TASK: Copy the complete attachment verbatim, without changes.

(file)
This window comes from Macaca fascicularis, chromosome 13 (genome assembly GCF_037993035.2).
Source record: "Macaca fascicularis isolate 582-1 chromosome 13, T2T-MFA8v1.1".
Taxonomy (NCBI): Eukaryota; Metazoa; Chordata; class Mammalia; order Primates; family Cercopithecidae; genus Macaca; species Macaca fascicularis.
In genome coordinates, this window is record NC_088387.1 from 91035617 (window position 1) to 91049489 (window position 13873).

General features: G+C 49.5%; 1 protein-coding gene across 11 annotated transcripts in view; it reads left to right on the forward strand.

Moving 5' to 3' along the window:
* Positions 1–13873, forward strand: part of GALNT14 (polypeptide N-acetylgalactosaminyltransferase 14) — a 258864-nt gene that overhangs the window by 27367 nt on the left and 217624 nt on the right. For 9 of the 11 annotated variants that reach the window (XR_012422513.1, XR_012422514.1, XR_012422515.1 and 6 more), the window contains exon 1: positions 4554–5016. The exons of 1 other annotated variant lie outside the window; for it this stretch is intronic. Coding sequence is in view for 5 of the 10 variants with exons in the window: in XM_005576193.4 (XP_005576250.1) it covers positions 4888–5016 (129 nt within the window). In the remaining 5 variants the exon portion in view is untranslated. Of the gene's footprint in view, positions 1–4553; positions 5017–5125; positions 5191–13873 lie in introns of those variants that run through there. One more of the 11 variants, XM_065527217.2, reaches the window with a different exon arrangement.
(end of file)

This window comes from Macaca fascicularis, chromosome 13 (genome assembly GCF_037993035.2).
Source record: "Macaca fascicularis isolate 582-1 chromosome 13, T2T-MFA8v1.1".
Taxonomy (NCBI): Eukaryota; Metazoa; Chordata; class Mammalia; order Primates; family Cercopithecidae; genus Macaca; species Macaca fascicularis.
In genome coordinates, this window is record NC_088387.1 from 91035617 (window position 1) to 91049489 (window position 13873).

General features: G+C 49.5%; 1 protein-coding gene across 11 annotated transcripts in view; it reads left to right on the forward strand.

Moving 5' to 3' along the window:
* Positions 1–13873, forward strand: part of GALNT14 (polypeptide N-acetylgalactosaminyltransferase 14) — a 258864-nt gene that overhangs the window by 27367 nt on the left and 217624 nt on the right. For 9 of the 11 annotated variants that reach the window (XR_012422513.1, XR_012422514.1, XR_012422515.1 and 6 more), the window contains exon 1: positions 4554–5016. The exons of 1 other annotated variant lie outside the window; for it this stretch is intronic. Coding sequence is in view for 5 of the 10 variants with exons in the window: in XM_005576193.4 (XP_005576250.1) it covers positions 4888–5016 (129 nt within the window). In the remaining 5 variants the exon portion in view is untranslated. Of the gene's footprint in view, positions 1–4553; positions 5017–5125; positions 5191–13873 lie in introns of those variants that run through there. One more of the 11 variants, XM_065527217.2, reaches the window with a different exon arrangement.